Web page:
The wound on Abdiwali Abdiqadir Muse's slim hand, where he was stabbed by a crew member during his pirate attack on a U.S. cargo ship, has been redressed. He's been given painkillers and antibiotics for his injuries and a Quran to use in prayer.
The Somali pirate is being held alone in a cramped cell for two weeks as part of the typical entry procedure at the federal prison also housing Bernard Madoff.
But he essentially has no idea what's going on, his lawyer says, as he faces what's believed to be the first U.S. piracy prosecution in more than a century.
"Imagine yourself in Somalia," court-appointed attorney Philip Weinstein said Friday. "Imagine how overwhelmed you'd be by everything."
Weinstein and co-counsel Deirde von Dornum met with Muse at a courthouse Friday for the first time since a federal judge ruled Muse, whose age is disputed, could be tried as an adult with piracy, conspiracy and brandishing and firing a gun during a conspiracy in the boarding of the Maersk Alabama on April 8.
The Maersk's captain, Richard Phillips, of Underhill, Vt., was held captive five days until Navy sharpshooters killed three other pirates floating in a lifeboat with him.
The decision by the federal government to bring Muse to justice in the United States has thrust the skinny teenager into the international spotlight and has raised legal questions about whether the U.S. is going too far in trying to make an example of someone so young.
The most serious count against Muse carries a mandatory sentence of life in prison.
Prosecutors portray Muse as the brazen ringleader of the pirates who shot at the ship's captain and bragged about prior marauding on the high seas. They say he gave wildly varying accounts of his age after his capture but is believed to be over 18. His parents, contacted in Somalia, say he's 15.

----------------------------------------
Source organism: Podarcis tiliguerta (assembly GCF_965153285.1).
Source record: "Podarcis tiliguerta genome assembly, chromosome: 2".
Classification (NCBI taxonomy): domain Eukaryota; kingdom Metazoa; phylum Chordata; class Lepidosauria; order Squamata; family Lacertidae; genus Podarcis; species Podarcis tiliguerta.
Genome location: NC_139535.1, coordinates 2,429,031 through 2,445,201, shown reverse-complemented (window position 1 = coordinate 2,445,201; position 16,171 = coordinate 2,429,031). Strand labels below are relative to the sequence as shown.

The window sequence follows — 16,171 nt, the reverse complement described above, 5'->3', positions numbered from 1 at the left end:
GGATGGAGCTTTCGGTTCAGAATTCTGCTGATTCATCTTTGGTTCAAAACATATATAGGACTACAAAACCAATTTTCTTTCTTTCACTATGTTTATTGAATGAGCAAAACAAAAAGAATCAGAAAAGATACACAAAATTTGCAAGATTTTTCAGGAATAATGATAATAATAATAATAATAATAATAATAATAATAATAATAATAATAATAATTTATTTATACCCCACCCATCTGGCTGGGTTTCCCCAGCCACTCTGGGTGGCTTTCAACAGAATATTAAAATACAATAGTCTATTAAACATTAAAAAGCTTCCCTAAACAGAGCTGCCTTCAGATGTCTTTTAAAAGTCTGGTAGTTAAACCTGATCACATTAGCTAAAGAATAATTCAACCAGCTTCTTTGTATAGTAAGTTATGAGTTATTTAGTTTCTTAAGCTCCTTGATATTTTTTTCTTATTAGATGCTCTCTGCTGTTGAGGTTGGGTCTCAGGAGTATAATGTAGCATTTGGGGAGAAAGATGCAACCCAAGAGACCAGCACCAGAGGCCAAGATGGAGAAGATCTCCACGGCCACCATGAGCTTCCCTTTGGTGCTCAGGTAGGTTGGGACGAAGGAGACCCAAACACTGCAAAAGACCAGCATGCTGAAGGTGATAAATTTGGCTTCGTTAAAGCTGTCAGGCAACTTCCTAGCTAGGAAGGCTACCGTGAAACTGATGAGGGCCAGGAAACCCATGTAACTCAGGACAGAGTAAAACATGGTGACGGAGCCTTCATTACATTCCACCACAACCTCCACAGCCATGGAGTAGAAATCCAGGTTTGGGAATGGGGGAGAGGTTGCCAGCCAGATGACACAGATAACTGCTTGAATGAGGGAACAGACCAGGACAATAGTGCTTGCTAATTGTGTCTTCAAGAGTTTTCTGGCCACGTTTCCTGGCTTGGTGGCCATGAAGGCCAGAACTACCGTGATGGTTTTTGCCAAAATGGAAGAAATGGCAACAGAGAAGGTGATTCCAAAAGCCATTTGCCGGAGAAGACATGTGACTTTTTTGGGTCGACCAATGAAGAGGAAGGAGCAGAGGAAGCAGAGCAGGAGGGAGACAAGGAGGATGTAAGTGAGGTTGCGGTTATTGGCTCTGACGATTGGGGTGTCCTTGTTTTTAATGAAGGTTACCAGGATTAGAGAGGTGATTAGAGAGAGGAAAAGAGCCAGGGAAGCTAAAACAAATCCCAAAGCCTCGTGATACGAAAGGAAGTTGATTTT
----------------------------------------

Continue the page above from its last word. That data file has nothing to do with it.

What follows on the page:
During court proceedings Tuesday, the 5-foot-2 Muse looked bewildered and so scrawny that his prison clothes were several sizes too big. He put his head in his hands and cried when his lawyers mentioned his family.
Weinstein and von Dornum are working now to simply establish a relationship with Muse, who doesn't understand the American legal system and knows only of a world where justice is dispensed with brutality and violence.
"We're at the beginning of the beginning," Weinstein said. "He's confused, overwhelmed. He doesn't quite appreciate fully what's going on."
The lawyers also are trying to get a Somali interpreter approved to work at the prison when they want to meet with Muse, who speaks only a few words of English. Until then they must meet with Muse at the courthouse.
Muse spends his days and nights in a 7 1/2-by-8-foot cinderblock cell with only a bunkbed, a sink and a toilet at the Metropolitan Correctional Center, in lower Manhattan. The lockup houses a range of criminals, from Madoff to assorted murderers and mobsters.
Muse, who is Muslim, has been given a special diet. So far he's been eating lots of salads and vegetables.
"He was given cold cuts, and he wasn't quite sure what to do with them, but that's being worked out," Weinstein said. "The prison is trying."